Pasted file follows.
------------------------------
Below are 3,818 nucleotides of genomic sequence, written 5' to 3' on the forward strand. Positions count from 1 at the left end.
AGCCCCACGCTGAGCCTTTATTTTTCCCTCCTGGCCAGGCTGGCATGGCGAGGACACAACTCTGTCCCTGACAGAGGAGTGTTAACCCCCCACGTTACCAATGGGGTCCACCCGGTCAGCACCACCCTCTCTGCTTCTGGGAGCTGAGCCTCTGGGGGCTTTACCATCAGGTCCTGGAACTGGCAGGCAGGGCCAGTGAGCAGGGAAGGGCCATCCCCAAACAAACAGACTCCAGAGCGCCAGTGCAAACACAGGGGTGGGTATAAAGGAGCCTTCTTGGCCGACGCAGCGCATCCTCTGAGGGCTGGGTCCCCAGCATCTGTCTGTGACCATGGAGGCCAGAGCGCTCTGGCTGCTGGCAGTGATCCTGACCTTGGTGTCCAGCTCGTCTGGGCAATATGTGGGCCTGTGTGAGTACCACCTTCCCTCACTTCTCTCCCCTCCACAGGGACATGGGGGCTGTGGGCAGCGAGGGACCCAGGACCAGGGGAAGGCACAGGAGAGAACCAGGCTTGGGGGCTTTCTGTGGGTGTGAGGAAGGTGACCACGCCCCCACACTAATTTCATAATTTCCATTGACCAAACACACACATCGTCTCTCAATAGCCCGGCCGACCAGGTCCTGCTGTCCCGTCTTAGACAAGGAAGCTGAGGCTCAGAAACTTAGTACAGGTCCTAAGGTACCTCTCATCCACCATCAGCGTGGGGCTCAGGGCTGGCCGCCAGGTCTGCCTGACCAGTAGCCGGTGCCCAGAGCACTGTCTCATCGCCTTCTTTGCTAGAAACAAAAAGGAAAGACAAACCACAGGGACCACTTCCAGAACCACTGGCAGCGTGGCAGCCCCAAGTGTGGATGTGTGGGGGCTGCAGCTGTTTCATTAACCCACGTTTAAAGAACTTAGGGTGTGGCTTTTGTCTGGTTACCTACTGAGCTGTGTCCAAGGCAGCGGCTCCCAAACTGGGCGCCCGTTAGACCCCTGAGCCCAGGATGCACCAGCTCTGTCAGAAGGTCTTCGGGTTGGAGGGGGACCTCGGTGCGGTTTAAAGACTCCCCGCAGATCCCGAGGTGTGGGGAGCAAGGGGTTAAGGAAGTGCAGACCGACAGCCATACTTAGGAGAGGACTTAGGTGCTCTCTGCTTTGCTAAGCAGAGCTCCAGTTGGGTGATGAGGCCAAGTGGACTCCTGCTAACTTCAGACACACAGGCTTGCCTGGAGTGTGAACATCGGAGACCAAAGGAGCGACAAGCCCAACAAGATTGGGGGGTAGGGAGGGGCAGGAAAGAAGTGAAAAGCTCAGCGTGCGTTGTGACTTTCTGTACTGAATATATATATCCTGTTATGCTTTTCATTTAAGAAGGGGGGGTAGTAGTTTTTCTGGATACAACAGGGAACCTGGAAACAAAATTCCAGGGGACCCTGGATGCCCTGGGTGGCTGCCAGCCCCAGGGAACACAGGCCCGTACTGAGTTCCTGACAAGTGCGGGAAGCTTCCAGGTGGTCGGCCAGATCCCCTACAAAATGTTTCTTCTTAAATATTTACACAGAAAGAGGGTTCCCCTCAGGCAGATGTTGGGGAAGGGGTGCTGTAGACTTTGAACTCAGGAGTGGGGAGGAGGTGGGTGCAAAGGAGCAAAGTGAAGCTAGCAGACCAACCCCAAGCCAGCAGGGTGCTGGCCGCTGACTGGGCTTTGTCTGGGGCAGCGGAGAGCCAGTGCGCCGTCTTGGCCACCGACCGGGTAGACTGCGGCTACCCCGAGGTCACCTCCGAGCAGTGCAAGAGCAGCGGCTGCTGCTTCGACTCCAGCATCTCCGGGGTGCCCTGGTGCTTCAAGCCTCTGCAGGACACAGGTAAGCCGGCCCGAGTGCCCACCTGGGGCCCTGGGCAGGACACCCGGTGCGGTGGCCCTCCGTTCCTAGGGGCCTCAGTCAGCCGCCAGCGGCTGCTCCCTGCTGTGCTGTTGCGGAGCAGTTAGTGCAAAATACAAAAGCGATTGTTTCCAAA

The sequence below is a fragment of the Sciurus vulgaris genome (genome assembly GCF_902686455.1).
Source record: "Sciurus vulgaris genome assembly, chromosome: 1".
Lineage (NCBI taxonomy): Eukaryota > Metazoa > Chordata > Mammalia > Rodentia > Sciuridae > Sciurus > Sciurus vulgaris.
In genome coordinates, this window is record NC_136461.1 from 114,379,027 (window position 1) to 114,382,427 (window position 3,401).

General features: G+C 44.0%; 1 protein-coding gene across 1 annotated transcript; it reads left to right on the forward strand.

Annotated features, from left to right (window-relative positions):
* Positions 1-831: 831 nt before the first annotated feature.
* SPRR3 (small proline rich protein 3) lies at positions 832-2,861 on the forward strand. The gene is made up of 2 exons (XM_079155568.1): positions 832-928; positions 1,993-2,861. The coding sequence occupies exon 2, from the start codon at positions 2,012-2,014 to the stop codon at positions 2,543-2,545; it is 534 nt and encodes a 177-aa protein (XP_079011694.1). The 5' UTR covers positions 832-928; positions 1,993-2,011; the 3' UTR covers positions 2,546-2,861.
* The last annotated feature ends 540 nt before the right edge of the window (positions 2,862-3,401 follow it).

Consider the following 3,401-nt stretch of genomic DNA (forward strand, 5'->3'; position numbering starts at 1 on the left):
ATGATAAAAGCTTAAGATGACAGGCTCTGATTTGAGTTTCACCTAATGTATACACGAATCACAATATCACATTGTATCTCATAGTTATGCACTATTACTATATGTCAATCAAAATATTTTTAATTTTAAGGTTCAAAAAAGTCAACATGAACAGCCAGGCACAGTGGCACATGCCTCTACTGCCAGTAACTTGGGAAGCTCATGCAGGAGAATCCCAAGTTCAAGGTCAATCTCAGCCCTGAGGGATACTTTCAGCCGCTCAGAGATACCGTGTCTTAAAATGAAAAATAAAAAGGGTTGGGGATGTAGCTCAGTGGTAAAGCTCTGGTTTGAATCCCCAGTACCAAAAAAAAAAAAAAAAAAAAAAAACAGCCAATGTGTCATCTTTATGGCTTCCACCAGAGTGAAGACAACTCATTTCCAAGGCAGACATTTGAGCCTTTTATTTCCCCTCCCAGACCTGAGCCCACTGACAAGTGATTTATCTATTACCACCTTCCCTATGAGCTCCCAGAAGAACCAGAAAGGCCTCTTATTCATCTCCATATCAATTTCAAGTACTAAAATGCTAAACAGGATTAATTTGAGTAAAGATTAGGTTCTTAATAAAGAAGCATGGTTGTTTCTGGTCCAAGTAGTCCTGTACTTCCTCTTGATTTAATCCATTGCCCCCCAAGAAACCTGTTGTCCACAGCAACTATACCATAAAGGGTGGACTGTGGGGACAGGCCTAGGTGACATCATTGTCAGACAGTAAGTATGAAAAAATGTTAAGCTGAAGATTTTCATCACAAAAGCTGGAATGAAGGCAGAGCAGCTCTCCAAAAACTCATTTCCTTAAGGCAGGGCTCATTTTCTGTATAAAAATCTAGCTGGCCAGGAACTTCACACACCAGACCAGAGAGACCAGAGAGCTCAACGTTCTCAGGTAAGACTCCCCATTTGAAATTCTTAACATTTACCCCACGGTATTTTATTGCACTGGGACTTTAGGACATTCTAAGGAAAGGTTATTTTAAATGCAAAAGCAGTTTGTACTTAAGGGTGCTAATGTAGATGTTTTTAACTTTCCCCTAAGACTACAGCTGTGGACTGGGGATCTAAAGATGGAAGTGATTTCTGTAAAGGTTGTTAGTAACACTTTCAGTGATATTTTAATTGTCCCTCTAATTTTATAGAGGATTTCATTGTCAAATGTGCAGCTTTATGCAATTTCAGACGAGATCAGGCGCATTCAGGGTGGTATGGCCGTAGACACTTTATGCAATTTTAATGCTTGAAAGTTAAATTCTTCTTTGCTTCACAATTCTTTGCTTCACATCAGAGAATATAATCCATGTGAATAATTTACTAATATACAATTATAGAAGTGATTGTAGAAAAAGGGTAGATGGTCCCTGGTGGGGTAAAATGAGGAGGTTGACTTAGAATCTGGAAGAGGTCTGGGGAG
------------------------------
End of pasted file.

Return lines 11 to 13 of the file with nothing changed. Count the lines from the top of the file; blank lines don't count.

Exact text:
* The last annotated feature ends 540 nt before the right edge of the window (positions 2,862-3,401 follow it).

Consider the following 3,401-nt stretch of genomic DNA (forward strand, 5'->3'; position numbering starts at 1 on the left):
ATGATAAAAGCTTAAGATGACAGGCTCTGATTTGAGTTTCACCTAATGTATACACGAATCACAATATCACATTGTATCTCATAGTTATGCACTATTACTATATGTCAATCAAAATATTTTTAATTTTAAGGTTCAAAAAAGTCAACATGAACAGCCAGGCACAGTGGCACATGCCTCTACTGCCAGTAACTTGGGAAGCTCATGCAGGAGAATCCCAAGTTCAAGGTCAATCTCAGCCCTGAGGGATACTTTCAGCCGCTCAGAGATACCGTGTCTTAAAATGAAAAATAAAAAGGGTTGGGGATGTAGCTCAGTGGTAAAGCTCTGGTTTGAATCCCCAGTACCAAAAAAAAAAAAAAAAAAAAAAAACAGCCAATGTGTCATCTTTATGGCTTCCACCAGAGTGAAGACAACTCATTTCCAAGGCAGACATTTGAGCCTTTTATTTCCCCTCCCAGACCTGAGCCCACTGACAAGTGATTTATCTATTACCACCTTCCCTATGAGCTCCCAGAAGAACCAGAAAGGCCTCTTATTCATCTCCATATCAATTTCAAGTACTAAAATGCTAAACAGGATTAATTTGAGTAAAGATTAGGTTCTTAATAAAGAAGCATGGTTGTTTCTGGTCCAAGTAGTCCTGTACTTCCTCTTGATTTAATCCATTGCCCCCCAAGAAACCTGTTGTCCACAGCAACTATACCATAAAGGGTGGACTGTGGGGACAGGCCTAGGTGACATCATTGTCAGACAGTAAGTATGAAAAAATGTTAAGCTGAAGATTTTCATCACAAAAGCTGGAATGAAGGCAGAGCAGCTCTCCAAAAACTCATTTCCTTAAGGCAGGGCTCATTTTCTGTATAAAAATCTAGCTGGCCAGGAACTTCACACACCAGACCAGAGAGACCAGAGAGCTCAACGTTCTCAGGTAAGACTCCCCATTTGAAATTCTTAACATTTACCCCACGGTATTTTATTGCACTGGGACTTTAGGACATTCTAAGGAAAGGTTATTTTAAATGCAAAAGCAGTTTGTACTTAAGGGTGCTAATGTAGATGTTTTTAACTTTCCCCTAAGACTACAGCTGTGGACTGGGGATCTAAAGATGGAAGTGATTTCTGTAAAGGTTGTTAGTAACACTTTCAGTGATATTTTAATTGTCCCTCTAATTTTATAGAGGATTTCATTGTCAAATGTGCAGCTTTATGCAATTTCAGACGAGATCAGGCGCATTCAGGGTGGTATGGCCGTAGACACTTTATGCAATTTTAATGCTTGAAAGTTAAATTCTTCTTTGCTTCACAATTCTTTGCTTCACATCAGAGAATATAATCCATGTGAATAATTTACTAATATACAATTATAGAAGTGATTGTAGAAAAAGGGTAGATGGTCCCTGGTGGGGTAAAATGAGGAGGTTGACTTAGAATCTGGAAGAGGTCTGGGGAG